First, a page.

> > primitive?
>
> I think treating them as both just Strings makes for easier to read
> code.

The language is designed so you shouldn't need to care.  I think this
helps the argument of why functions like isString are not a good
idea.  If you want to test for specific properties or features of an
object, test for them.  Don't test some other property and make
assumptions based on it, which is what isString encourages.

Much better to learn the ins and outs of typeof and other operators so
you know to use them appropriately.  It doesn't make sense to me to
paper over such things as they will come back to haunt you in
unexpected ways.


> At the moment I test like this:
>
> if( Object.isString( foo ) ||
>   ( Object.isObject( foo ) && foo.constructor == String ) ) {
> //...
> }
>
> I can't think of any reason why I'd want to react to primitive Strings
> differently from string objects, so I think just writing this makes
> clearer code:
>
> if( Object.isString( foo ) ) {
> //...

But that is your concept of a string, others may differ.   I'm not
going to defend functions like isString etc. since I disagree with the
concept behind them for a language like javascript where the concept
of "isSomething" is not well defined on purpose (again, I'm not saying
that is good or bad, it's just the way it is).


> }
> > I can't conceive of a scenario where a String object would be used and
> > I'd get into a situation where I needed to test for something that was
> > either an object or a string.  If it doesn't matter, why use an
> > object?
>
> Because I can't always control the values that are passed to functions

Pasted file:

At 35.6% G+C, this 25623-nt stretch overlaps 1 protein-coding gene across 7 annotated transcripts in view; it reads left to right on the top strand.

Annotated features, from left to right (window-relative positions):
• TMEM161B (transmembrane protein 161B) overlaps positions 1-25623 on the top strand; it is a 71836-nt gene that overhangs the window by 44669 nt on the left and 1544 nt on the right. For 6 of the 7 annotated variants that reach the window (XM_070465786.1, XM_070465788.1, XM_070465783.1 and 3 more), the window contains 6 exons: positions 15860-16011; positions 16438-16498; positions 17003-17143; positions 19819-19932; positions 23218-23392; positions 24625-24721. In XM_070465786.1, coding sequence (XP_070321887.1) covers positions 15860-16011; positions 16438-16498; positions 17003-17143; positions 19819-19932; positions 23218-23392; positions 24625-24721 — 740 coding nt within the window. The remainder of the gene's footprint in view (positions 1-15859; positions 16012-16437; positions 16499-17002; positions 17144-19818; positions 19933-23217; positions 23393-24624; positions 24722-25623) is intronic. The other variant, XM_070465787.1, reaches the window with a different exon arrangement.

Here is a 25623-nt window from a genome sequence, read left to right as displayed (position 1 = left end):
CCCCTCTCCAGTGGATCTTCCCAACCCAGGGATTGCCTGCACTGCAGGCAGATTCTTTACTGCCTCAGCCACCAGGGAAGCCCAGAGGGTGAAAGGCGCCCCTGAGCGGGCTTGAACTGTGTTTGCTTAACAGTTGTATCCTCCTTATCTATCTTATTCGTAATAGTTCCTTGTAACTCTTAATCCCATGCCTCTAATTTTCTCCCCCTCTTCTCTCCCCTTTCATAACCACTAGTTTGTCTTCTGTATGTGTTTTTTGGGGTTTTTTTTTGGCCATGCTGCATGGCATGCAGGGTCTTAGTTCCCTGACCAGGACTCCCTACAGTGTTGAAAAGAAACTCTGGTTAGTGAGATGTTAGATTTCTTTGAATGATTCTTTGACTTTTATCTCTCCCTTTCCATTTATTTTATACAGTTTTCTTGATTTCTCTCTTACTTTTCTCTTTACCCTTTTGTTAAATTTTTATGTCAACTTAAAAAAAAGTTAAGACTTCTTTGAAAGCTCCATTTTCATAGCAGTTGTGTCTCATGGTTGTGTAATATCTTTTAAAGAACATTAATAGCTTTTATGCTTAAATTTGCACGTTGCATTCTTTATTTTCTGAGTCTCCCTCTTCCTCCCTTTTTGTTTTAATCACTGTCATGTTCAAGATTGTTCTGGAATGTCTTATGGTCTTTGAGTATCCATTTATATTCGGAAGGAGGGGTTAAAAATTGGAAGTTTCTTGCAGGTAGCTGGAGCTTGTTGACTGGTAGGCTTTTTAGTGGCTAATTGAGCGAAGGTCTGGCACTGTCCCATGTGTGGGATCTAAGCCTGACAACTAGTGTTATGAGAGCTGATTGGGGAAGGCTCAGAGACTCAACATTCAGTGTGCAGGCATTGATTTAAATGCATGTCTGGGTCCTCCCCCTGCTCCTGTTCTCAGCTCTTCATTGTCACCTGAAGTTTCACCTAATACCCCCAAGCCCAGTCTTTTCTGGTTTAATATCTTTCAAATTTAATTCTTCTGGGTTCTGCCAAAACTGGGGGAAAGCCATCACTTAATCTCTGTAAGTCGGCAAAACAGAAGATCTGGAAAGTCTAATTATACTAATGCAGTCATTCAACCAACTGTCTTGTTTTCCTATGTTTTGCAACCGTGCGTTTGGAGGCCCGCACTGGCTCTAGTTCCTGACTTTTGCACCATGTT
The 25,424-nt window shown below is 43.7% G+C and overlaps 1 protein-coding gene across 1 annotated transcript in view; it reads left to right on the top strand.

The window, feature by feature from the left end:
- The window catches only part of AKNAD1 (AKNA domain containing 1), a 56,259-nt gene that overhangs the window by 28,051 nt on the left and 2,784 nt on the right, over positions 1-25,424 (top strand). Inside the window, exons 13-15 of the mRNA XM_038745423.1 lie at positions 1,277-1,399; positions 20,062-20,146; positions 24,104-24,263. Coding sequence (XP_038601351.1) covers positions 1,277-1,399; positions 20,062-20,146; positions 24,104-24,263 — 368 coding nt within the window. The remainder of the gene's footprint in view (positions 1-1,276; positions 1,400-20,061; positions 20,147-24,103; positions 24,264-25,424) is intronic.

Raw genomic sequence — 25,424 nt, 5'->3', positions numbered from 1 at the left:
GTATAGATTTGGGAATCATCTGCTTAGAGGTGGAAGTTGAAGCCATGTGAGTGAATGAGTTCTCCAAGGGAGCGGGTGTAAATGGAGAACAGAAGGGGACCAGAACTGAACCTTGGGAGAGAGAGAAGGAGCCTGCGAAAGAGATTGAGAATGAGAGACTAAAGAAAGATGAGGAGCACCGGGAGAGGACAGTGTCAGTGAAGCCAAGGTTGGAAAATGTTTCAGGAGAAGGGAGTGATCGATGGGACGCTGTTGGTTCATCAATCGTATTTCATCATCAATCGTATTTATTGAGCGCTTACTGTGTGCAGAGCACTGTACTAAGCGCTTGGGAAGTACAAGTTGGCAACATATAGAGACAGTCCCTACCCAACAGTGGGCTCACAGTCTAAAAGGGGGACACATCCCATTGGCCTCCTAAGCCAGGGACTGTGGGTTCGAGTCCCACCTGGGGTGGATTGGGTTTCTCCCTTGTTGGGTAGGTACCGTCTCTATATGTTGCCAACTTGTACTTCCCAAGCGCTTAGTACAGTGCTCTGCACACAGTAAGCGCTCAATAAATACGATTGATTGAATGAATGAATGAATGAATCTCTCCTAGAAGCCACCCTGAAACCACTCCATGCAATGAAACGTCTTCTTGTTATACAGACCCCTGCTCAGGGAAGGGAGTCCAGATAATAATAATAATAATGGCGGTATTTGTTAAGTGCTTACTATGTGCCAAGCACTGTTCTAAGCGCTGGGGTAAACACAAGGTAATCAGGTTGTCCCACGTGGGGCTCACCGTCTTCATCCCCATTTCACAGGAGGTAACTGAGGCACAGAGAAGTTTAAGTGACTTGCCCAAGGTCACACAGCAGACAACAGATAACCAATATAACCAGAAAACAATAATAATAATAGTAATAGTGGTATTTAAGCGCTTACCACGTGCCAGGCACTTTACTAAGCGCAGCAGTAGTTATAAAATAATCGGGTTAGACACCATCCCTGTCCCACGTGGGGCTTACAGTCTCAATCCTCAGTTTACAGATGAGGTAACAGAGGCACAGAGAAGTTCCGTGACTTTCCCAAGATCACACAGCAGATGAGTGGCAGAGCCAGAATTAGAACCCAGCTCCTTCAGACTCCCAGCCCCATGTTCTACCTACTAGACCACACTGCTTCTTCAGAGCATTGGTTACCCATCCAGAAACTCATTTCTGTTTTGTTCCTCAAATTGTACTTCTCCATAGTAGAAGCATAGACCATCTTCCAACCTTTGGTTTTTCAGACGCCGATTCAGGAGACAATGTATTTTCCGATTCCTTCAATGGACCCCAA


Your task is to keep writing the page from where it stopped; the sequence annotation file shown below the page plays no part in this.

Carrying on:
> that I write. I don't know of any good reason why one would create a
> String object, but if some client code does I should at least handle
> it gracefully.

Your issue was more to do with making an assumption that if the
variable wasn't a string, it was a suitable object.  Not an obvious
error, but one that 20/20 hindsight should prevent from occuring
again.


> > And if it did matter, I'd want to test for one or the other
> > in which case neither the current isString or your suggested
> > modification would do the job.
>
> Can you give examples of where it would matter?

No, so I can't justify an isString function.

> > Perhaps is should return one of three values: primitive, object or
> > boolean false.  Then if you don't care, you can use use:
>
> >   if (isString(...)) ...
>
> > as either 'object' or 'primitive' will resolve to true, but boolean
> > false will be false.
>
> > If you do care, you can use:
>
> >   if (isString(...) ==  'primitive') ...
>
> I think this is a very neat solution :-)

I was joking... :-)

[...]
> > It can hardly be called a bug when it does what the documentation says
> > it does (I think "works as designed" is the polite response).  The
> > function itself is a bit pointless though, as are similar functions
> > like isNumber, e.g.
>
> Ok, but it can "work as designed" and the design can be sub-optimal.

Yes, it might be a bug in the design, but there are no requirements
(other than yours posted above) on which to judge the design.

Incidentally, Prototype.js uses isString in 12 places, so your
suggested mod has some consequences.


--
Rob